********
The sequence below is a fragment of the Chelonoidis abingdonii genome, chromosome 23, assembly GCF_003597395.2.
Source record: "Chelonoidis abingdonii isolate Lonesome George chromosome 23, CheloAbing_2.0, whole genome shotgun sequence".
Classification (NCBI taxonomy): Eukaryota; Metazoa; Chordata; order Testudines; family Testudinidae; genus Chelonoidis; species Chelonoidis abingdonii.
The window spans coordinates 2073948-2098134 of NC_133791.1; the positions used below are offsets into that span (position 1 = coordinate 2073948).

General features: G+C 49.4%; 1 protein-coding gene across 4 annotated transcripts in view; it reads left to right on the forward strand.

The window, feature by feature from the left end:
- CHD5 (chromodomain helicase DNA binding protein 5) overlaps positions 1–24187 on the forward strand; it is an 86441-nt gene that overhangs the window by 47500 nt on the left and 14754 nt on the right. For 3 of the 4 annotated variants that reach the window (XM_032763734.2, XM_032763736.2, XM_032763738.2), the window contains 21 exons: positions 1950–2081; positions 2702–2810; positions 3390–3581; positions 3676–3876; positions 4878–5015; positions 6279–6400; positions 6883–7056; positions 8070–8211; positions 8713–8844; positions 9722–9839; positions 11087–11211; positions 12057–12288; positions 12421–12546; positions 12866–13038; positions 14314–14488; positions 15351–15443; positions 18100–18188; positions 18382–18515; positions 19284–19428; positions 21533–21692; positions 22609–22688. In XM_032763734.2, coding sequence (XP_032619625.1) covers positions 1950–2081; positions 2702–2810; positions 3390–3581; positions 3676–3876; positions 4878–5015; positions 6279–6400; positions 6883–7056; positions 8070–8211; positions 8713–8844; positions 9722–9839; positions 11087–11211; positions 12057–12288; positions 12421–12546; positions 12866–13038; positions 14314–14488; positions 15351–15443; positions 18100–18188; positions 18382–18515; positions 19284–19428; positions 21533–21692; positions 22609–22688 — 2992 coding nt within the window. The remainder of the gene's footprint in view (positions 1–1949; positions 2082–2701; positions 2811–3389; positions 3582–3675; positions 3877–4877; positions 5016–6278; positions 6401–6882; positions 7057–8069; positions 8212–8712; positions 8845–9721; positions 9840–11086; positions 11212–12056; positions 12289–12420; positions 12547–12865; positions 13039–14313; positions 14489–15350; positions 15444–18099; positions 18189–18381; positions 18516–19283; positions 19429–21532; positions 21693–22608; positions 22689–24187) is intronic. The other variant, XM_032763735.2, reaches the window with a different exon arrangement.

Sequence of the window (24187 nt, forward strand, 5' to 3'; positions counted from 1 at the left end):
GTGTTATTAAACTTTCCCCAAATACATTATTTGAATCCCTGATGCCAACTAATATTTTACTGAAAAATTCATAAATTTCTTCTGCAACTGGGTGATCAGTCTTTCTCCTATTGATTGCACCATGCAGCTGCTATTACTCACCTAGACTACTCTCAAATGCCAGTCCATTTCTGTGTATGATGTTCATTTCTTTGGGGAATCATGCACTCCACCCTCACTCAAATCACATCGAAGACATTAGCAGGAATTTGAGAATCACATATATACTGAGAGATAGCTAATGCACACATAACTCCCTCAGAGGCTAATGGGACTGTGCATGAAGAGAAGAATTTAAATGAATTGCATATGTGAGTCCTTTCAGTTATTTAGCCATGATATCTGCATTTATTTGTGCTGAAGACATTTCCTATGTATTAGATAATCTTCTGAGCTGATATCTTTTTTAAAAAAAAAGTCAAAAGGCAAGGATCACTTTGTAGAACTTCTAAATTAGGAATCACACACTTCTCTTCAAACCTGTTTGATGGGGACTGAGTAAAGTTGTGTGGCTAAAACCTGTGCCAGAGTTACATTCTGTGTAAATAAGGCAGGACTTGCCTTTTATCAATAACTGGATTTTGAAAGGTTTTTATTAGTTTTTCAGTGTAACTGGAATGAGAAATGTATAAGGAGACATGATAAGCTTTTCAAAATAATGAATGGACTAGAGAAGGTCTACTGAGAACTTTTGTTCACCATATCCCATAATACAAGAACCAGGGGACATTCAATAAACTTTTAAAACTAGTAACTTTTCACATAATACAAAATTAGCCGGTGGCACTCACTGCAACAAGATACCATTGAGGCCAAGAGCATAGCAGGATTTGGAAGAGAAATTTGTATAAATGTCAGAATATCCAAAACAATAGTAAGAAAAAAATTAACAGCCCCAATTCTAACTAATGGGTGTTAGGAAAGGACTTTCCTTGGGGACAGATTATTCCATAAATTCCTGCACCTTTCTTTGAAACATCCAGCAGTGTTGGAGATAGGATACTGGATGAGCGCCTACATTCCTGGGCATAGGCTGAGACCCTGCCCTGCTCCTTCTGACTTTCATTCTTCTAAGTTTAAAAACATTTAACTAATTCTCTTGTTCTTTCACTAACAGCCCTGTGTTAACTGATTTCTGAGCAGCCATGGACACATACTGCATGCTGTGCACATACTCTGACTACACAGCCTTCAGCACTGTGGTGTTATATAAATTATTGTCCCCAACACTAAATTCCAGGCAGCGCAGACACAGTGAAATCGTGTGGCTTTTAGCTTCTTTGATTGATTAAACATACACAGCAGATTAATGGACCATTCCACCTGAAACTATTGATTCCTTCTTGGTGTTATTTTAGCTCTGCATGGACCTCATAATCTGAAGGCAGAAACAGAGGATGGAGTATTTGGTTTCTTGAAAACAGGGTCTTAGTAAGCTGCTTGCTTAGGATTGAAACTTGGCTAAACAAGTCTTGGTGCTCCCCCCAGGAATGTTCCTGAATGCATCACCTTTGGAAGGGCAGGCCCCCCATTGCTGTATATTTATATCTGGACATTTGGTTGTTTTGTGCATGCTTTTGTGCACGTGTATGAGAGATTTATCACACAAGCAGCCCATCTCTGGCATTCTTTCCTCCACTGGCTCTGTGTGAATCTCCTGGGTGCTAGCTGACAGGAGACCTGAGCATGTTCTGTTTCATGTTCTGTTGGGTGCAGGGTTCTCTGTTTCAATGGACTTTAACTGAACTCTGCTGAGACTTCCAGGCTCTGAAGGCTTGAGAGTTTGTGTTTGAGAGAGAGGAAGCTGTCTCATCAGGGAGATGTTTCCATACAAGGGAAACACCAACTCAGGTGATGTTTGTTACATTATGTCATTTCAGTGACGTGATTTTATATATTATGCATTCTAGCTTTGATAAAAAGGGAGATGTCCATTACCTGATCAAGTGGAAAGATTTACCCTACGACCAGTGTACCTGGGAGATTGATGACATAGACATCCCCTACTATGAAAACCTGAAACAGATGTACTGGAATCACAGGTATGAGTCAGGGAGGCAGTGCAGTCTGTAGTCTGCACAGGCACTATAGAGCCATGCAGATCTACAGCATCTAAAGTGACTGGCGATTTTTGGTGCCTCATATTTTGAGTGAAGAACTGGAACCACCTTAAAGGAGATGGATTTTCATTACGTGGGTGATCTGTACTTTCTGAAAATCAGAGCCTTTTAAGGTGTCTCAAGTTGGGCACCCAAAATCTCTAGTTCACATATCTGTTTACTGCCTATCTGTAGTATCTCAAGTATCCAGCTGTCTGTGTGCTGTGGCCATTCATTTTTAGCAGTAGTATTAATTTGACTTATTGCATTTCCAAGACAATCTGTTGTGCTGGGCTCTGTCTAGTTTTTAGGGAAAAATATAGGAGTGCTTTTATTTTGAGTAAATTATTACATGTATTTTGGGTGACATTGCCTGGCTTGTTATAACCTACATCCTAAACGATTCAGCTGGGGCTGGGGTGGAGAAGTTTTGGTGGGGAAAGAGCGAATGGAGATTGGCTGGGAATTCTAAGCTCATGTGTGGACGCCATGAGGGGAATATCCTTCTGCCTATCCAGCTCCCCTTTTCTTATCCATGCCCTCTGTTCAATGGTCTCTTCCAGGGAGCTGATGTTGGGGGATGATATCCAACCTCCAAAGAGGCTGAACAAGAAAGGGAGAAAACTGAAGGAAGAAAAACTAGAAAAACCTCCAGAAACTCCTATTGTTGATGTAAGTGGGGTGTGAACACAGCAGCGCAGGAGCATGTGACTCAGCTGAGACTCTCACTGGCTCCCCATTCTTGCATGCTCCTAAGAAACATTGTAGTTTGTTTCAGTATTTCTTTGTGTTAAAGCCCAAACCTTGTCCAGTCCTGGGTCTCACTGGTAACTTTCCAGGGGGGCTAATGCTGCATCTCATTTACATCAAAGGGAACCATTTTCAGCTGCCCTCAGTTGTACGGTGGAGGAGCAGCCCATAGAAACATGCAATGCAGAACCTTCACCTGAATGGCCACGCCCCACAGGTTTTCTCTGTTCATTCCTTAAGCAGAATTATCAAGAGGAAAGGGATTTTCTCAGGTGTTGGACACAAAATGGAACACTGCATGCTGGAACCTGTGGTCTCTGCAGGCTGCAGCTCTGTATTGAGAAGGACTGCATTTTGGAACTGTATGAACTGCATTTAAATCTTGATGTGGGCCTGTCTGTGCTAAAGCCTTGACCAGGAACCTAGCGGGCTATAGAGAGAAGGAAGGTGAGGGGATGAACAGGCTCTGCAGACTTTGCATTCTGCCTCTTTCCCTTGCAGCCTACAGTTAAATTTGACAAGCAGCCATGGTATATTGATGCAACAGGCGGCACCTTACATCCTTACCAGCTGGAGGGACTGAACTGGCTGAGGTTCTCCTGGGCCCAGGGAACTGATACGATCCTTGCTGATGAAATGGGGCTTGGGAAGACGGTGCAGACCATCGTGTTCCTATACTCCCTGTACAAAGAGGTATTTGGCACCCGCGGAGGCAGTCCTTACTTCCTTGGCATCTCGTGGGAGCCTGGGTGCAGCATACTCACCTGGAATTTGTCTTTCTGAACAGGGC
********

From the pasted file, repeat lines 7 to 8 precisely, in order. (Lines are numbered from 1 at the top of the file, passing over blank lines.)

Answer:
- CHD5 (chromodomain helicase DNA binding protein 5) overlaps positions 1–24187 on the forward strand; it is an 86441-nt gene that overhangs the window by 47500 nt on the left and 14754 nt on the right. For 3 of the 4 annotated variants that reach the window (XM_032763734.2, XM_032763736.2, XM_032763738.2), the window contains 21 exons: positions 1950–2081; positions 2702–2810; positions 3390–3581; positions 3676–3876; positions 4878–5015; positions 6279–6400; positions 6883–7056; positions 8070–8211; positions 8713–8844; positions 9722–9839; positions 11087–11211; positions 12057–12288; positions 12421–12546; positions 12866–13038; positions 14314–14488; positions 15351–15443; positions 18100–18188; positions 18382–18515; positions 19284–19428; positions 21533–21692; positions 22609–22688. In XM_032763734.2, coding sequence (XP_032619625.1) covers positions 1950–2081; positions 2702–2810; positions 3390–3581; positions 3676–3876; positions 4878–5015; positions 6279–6400; positions 6883–7056; positions 8070–8211; positions 8713–8844; positions 9722–9839; positions 11087–11211; positions 12057–12288; positions 12421–12546; positions 12866–13038; positions 14314–14488; positions 15351–15443; positions 18100–18188; positions 18382–18515; positions 19284–19428; positions 21533–21692; positions 22609–22688 — 2992 coding nt within the window. The remainder of the gene's footprint in view (positions 1–1949; positions 2082–2701; positions 2811–3389; positions 3582–3675; positions 3877–4877; positions 5016–6278; positions 6401–6882; positions 7057–8069; positions 8212–8712; positions 8845–9721; positions 9840–11086; positions 11212–12056; positions 12289–12420; positions 12547–12865; positions 13039–14313; positions 14489–15350; positions 15444–18099; positions 18189–18381; positions 18516–19283; positions 19429–21532; positions 21693–22608; positions 22689–24187) is intronic. The other variant, XM_032763735.2, reaches the window with a different exon arrangement.

Sequence of the window (24187 nt, forward strand, 5' to 3'; positions counted from 1 at the left end):